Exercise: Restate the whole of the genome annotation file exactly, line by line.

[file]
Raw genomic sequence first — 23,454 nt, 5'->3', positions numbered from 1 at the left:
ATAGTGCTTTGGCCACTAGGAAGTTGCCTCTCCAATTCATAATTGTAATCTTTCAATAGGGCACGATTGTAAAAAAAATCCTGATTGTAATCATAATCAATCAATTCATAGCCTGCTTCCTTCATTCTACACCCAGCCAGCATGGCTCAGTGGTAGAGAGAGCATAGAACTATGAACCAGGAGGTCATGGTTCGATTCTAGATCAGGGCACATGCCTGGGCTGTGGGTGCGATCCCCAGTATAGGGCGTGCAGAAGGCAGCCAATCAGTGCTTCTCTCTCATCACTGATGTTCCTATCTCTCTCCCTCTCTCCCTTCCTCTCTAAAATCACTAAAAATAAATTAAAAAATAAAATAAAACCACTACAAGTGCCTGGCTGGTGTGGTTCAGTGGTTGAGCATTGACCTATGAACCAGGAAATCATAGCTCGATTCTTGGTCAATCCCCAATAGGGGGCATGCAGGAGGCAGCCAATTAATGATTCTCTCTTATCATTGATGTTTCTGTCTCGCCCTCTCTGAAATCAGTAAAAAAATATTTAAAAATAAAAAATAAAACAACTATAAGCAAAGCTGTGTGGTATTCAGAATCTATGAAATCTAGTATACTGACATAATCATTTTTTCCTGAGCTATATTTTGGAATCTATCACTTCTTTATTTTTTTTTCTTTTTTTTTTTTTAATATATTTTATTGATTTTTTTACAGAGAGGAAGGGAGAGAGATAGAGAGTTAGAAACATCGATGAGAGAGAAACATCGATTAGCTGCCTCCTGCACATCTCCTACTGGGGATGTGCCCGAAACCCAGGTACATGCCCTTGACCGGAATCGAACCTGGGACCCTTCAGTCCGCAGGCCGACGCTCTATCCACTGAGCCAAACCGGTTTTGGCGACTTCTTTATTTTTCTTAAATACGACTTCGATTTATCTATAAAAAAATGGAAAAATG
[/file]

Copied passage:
Raw genomic sequence first — 23,454 nt, 5'->3', positions numbered from 1 at the left:
ATAGTGCTTTGGCCACTAGGAAGTTGCCTCTCCAATTCATAATTGTAATCTTTCAATAGGGCACGATTGTAAAAAAAATCCTGATTGTAATCATAATCAATCAATTCATAGCCTGCTTCCTTCATTCTACACCCAGCCAGCATGGCTCAGTGGTAGAGAGAGCATAGAACTATGAACCAGGAGGTCATGGTTCGATTCTAGATCAGGGCACATGCCTGGGCTGTGGGTGCGATCCCCAGTATAGGGCGTGCAGAAGGCAGCCAATCAGTGCTTCTCTCTCATCACTGATGTTCCTATCTCTCTCCCTCTCTCCCTTCCTCTCTAAAATCACTAAAAATAAATTAAAAAATAAAATAAAACCACTACAAGTGCCTGGCTGGTGTGGTTCAGTGGTTGAGCATTGACCTATGAACCAGGAAATCATAGCTCGATTCTTGGTCAATCCCCAATAGGGGGCATGCAGGAGGCAGCCAATTAATGATTCTCTCTTATCATTGATGTTTCTGTCTCGCCCTCTCTGAAATCAGTAAAAAAATATTTAAAAATAAAAAATAAAACAACTATAAGCAAAGCTGTGTGGTATTCAGAATCTATGAAATCTAGTATACTGACATAATCATTTTTTCCTGAGCTATATTTTGGAATCTATCACTTCTTTATTTTTTTTTCTTTTTTTTTTTTTAATATATTTTATTGATTTTTTTACAGAGAGGAAGGGAGAGAGATAGAGAGTTAGAAACATCGATGAGAGAGAAACATCGATTAGCTGCCTCCTGCACATCTCCTACTGGGGATGTGCCCGAAACCCAGGTACATGCCCTTGACCGGAATCGAACCTGGGACCCTTCAGTCCGCAGGCCGACGCTCTATCCACTGAGCCAAACCGGTTTTGGCGACTTCTTTATTTTTCTTAAATACGACTTCGATTTATCTATAAAAAAATGGAAAAATG